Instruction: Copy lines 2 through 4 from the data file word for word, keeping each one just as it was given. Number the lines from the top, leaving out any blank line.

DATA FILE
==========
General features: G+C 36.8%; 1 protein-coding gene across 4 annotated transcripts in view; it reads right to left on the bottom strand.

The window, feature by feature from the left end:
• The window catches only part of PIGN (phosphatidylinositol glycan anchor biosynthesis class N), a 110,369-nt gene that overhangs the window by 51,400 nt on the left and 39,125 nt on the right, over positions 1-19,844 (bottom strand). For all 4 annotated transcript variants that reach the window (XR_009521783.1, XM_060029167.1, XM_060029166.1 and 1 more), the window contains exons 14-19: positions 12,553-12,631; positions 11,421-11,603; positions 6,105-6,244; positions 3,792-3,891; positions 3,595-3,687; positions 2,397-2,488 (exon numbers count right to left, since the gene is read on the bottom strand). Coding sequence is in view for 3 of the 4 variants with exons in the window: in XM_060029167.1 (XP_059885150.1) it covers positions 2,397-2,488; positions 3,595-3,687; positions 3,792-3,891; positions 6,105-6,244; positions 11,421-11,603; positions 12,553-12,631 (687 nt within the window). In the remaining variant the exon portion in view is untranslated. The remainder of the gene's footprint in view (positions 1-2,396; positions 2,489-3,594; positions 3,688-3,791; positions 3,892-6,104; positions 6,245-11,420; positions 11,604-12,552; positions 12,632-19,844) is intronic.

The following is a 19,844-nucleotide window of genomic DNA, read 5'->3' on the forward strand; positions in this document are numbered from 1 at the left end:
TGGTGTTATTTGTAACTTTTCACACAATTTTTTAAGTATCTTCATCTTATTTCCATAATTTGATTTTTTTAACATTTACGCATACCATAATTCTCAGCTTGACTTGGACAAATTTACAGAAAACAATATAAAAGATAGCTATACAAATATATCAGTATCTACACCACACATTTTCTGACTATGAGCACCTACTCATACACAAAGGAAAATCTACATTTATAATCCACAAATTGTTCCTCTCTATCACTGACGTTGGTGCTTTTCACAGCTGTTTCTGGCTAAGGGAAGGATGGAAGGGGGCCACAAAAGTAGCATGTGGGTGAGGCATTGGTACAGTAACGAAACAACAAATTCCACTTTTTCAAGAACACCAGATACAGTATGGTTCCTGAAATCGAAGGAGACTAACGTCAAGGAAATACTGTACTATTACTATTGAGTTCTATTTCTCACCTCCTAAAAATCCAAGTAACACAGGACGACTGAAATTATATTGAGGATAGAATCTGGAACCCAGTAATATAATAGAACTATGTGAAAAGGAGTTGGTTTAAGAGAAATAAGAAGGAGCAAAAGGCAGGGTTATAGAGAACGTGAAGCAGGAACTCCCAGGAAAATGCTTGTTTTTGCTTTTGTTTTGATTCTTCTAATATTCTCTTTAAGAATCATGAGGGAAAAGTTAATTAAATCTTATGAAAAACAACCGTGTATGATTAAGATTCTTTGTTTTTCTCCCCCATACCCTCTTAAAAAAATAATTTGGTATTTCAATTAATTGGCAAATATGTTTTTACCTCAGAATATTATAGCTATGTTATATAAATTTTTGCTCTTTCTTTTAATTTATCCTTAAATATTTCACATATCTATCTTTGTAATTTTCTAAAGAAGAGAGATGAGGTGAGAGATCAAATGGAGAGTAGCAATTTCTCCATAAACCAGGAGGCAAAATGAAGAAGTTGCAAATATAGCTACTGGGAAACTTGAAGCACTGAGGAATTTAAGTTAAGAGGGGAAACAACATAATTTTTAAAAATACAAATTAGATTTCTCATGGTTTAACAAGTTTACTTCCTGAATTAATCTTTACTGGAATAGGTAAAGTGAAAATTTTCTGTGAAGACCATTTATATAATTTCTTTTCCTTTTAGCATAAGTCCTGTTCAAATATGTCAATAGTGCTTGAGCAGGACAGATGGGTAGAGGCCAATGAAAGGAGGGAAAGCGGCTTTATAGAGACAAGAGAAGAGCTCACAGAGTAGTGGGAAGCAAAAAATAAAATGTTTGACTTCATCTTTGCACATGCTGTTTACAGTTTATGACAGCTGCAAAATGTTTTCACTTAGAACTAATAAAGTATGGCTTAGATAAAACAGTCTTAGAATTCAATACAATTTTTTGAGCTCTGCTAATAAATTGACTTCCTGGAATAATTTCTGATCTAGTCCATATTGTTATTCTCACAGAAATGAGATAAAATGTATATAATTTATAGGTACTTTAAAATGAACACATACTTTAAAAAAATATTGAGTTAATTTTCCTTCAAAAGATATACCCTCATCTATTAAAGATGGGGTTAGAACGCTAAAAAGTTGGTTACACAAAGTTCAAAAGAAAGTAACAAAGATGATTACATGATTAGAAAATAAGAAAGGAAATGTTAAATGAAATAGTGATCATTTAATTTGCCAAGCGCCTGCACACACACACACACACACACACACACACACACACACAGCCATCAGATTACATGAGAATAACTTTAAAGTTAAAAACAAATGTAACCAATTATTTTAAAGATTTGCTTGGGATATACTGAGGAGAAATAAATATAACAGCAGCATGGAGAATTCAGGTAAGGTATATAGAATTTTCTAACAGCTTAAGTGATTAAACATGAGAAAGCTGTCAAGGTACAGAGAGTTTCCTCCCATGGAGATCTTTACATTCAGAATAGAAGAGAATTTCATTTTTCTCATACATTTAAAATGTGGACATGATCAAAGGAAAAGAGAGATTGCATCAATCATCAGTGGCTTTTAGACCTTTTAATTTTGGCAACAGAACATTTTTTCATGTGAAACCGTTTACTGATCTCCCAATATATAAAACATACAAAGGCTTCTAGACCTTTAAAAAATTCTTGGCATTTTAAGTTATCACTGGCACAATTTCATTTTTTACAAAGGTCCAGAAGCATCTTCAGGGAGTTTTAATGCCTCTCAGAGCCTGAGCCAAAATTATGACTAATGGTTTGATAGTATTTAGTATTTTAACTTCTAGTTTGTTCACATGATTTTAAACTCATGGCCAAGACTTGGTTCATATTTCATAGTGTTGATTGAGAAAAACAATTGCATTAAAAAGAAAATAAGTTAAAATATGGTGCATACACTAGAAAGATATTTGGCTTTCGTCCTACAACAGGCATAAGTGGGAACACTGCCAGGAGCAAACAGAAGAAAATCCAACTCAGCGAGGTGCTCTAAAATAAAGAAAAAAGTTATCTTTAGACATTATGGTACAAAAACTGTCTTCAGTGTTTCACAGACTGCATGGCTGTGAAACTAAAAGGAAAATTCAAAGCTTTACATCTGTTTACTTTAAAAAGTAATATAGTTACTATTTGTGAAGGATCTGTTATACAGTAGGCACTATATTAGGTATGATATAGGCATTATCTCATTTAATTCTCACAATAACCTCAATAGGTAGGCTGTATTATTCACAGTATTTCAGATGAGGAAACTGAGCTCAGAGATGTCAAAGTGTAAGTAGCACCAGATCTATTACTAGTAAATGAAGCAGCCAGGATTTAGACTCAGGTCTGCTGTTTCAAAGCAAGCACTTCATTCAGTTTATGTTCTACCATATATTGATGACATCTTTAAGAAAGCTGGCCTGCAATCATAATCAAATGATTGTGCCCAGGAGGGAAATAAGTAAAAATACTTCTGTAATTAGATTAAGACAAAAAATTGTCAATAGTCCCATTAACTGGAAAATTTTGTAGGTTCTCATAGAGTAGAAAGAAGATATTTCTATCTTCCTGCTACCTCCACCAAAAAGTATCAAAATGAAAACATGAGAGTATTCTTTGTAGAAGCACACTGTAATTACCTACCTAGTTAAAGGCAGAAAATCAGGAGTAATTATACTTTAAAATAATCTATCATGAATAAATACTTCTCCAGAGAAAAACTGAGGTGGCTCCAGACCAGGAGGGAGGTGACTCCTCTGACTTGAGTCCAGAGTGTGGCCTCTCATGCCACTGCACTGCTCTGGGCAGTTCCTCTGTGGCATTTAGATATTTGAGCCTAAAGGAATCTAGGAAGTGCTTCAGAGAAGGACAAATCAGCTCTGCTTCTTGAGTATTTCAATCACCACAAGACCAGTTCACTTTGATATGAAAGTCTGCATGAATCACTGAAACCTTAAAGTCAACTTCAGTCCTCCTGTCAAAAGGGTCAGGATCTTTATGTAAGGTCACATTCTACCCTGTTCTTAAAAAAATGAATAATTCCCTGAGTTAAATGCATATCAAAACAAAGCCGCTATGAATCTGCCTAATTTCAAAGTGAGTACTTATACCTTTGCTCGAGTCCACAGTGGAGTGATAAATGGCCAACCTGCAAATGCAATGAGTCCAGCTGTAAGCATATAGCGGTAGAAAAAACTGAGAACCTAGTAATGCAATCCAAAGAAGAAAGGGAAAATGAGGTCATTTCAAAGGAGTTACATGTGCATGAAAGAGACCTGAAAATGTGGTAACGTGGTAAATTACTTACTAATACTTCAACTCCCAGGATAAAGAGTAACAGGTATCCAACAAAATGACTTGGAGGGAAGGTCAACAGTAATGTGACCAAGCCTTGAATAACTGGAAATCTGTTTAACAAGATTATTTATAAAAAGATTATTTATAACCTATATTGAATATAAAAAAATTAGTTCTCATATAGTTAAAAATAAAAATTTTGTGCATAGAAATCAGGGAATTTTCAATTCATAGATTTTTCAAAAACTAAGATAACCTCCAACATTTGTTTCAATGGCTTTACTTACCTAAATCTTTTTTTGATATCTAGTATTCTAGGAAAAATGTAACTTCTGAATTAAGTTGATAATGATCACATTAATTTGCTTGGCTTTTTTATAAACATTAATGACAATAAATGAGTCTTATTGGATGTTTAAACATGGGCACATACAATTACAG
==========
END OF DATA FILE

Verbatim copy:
The window, feature by feature from the left end:
• The window catches only part of PIGN (phosphatidylinositol glycan anchor biosynthesis class N), a 110,369-nt gene that overhangs the window by 51,400 nt on the left and 39,125 nt on the right, over positions 1-19,844 (bottom strand). For all 4 annotated transcript variants that reach the window (XR_009521783.1, XM_060029167.1, XM_060029166.1 and 1 more), the window contains exons 14-19: positions 12,553-12,631; positions 11,421-11,603; positions 6,105-6,244; positions 3,792-3,891; positions 3,595-3,687; positions 2,397-2,488 (exon numbers count right to left, since the gene is read on the bottom strand). Coding sequence is in view for 3 of the 4 variants with exons in the window: in XM_060029167.1 (XP_059885150.1) it covers positions 2,397-2,488; positions 3,595-3,687; positions 3,792-3,891; positions 6,105-6,244; positions 11,421-11,603; positions 12,553-12,631 (687 nt within the window). In the remaining variant the exon portion in view is untranslated. The remainder of the gene's footprint in view (positions 1-2,396; positions 2,489-3,594; positions 3,688-3,791; positions 3,892-6,104; positions 6,245-11,420; positions 11,604-12,552; positions 12,632-19,844) is intronic.

The following is a 19,844-nucleotide window of genomic DNA, read 5'->3' on the forward strand; positions in this document are numbered from 1 at the left end: